Dr. Srinivasan Beddhu, a professor of medicine at the University of Utah, led a study to see whether standing, walking or jogging in lieu of sitting was best at extending lifespans. It was found that a low-intensity activity like standing, by itself, had little effect on mortality risk. But those who walked around after standing, replacing some of their sitting time with a light-intensity activity like strolling, gained a substantial benefit in terms of mortality risk. In fact, if they replaced as little as two minutes of sitting each hour with gentle walking, they lowered their risk of premature death by about 33 percent, compared with people who sat almost nonstop. The researchers found an additional reduction in mortality risk if people engaged in moderate exercise instead of sitting. The benefits seem to be additive. Someone who already is walking for two minutes per hour and now starts to walk two minutes more — displacing an additional two minutes of what had been sitting time — could reduce his or her risk of premature death even more than from walking two minutes alone. This reduction in death risk is likely related to energy balance, Dr. Beddhu said. Strolling instead of sitting increases the number of calories that someone burns, potentially contributing to weight loss and other metabolic changes, which then affect mortality risk. The benefits of strolling more often around the office seem alluring and the risks slight, especially if you invite your boss to join you, highlighting your tender care for his or her well-being.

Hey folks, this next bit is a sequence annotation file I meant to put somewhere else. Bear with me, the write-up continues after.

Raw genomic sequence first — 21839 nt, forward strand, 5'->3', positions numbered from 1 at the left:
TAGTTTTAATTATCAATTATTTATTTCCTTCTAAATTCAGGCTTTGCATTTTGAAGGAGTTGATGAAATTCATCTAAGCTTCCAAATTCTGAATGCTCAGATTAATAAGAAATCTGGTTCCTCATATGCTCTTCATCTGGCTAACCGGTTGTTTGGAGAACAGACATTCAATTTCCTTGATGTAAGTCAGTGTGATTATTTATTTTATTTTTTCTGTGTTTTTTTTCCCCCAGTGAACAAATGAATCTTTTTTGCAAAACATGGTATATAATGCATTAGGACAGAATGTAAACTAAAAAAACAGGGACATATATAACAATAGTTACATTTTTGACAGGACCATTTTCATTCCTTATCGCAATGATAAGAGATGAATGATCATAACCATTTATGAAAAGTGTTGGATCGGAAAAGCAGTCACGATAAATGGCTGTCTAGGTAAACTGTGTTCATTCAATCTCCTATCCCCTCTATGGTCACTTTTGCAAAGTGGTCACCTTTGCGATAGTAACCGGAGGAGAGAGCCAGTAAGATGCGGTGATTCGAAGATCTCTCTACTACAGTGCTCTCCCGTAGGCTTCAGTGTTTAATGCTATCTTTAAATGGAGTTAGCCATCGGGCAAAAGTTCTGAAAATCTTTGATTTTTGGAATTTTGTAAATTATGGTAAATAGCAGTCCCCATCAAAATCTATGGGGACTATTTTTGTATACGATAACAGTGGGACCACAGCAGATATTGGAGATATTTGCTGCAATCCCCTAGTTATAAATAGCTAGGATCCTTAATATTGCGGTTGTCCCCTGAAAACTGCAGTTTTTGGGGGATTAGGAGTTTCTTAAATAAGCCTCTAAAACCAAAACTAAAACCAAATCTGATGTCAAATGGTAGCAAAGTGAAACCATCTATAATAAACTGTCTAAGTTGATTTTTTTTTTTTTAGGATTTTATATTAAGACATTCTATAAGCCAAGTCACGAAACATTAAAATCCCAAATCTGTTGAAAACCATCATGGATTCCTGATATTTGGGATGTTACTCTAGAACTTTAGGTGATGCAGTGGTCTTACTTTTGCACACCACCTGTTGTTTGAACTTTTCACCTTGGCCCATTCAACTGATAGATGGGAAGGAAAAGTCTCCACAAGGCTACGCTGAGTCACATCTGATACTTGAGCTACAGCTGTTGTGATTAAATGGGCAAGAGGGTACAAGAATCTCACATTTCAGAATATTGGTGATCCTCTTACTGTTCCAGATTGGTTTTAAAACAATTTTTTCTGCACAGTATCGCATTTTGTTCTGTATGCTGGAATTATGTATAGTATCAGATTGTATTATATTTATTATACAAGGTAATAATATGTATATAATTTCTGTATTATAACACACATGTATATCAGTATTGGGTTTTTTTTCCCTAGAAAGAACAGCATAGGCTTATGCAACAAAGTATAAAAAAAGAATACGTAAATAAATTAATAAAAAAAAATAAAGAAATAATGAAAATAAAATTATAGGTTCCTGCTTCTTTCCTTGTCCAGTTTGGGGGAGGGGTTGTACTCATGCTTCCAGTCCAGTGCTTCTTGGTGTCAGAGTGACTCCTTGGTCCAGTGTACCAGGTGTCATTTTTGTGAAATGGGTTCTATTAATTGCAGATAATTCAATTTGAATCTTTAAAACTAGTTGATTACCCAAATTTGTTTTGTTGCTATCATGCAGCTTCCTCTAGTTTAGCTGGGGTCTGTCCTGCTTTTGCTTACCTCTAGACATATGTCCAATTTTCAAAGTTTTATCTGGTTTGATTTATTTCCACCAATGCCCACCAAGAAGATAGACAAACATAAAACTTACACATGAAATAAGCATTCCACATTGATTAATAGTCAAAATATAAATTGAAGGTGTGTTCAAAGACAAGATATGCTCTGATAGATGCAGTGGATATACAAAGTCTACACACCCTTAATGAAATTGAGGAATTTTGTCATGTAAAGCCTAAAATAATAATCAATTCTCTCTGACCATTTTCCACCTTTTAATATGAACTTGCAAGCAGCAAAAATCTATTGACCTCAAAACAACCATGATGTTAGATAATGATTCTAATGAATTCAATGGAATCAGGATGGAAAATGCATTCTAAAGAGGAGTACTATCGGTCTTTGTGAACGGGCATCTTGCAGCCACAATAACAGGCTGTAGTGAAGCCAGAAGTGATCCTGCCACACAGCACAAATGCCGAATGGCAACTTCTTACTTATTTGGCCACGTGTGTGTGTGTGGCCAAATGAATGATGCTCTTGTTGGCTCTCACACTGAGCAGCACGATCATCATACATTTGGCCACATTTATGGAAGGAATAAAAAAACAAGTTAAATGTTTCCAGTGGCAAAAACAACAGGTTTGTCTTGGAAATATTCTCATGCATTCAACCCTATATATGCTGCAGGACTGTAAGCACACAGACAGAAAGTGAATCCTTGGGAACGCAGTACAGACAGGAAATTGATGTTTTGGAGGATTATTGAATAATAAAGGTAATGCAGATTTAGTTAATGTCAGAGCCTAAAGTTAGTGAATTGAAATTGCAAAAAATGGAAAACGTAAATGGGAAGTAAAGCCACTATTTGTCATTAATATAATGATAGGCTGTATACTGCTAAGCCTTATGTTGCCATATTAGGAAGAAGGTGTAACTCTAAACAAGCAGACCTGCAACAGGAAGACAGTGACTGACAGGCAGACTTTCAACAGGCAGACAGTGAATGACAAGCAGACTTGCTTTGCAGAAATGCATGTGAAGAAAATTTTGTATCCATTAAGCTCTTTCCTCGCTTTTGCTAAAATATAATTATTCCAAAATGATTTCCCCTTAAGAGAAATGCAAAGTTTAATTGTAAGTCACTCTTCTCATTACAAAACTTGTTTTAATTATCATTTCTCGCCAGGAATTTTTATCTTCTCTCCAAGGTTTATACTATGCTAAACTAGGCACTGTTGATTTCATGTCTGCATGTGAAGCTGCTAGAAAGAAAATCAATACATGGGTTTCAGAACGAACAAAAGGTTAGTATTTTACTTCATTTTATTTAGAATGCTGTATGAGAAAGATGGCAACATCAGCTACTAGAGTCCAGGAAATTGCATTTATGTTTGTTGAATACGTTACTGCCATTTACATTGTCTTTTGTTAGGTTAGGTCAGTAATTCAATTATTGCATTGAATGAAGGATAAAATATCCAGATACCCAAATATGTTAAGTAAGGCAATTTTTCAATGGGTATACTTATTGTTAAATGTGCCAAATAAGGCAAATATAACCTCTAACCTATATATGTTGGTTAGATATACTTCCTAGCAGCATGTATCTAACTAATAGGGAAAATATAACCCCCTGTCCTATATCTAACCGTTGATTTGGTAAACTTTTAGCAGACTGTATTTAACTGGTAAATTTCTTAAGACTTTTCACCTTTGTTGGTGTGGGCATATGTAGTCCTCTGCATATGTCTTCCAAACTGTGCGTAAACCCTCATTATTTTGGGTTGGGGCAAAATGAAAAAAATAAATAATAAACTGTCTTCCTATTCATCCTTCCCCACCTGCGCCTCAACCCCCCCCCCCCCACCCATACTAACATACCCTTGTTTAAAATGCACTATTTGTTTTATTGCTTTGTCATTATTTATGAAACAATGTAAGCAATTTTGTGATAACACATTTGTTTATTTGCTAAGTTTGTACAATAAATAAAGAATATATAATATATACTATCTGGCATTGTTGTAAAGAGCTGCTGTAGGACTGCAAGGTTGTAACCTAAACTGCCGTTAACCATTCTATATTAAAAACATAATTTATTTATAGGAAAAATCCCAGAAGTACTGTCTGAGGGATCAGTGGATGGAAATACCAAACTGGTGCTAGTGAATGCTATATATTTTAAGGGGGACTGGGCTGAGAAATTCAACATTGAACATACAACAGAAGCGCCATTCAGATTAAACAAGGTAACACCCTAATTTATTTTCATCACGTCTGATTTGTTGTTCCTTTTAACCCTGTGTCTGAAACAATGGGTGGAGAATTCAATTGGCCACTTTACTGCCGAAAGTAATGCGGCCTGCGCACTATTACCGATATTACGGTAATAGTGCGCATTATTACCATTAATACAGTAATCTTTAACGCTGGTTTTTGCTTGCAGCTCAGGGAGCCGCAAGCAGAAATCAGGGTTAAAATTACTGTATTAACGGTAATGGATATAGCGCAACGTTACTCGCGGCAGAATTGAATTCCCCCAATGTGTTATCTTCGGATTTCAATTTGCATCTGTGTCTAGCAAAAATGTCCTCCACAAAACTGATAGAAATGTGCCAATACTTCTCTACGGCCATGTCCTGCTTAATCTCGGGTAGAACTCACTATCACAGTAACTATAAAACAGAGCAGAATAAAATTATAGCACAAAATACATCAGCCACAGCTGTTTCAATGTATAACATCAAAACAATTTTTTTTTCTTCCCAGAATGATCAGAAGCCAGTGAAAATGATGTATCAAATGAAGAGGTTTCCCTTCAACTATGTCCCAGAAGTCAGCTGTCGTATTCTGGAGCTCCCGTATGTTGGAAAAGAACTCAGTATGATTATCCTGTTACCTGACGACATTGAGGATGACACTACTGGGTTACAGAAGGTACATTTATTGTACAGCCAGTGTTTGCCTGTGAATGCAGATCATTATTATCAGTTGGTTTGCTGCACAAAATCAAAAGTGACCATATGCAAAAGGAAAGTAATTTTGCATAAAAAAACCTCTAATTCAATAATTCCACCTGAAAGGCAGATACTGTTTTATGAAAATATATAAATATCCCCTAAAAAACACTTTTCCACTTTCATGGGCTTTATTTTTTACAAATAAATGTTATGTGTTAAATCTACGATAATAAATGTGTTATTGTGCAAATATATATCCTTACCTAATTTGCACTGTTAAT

-as reported in the NY Times May 2015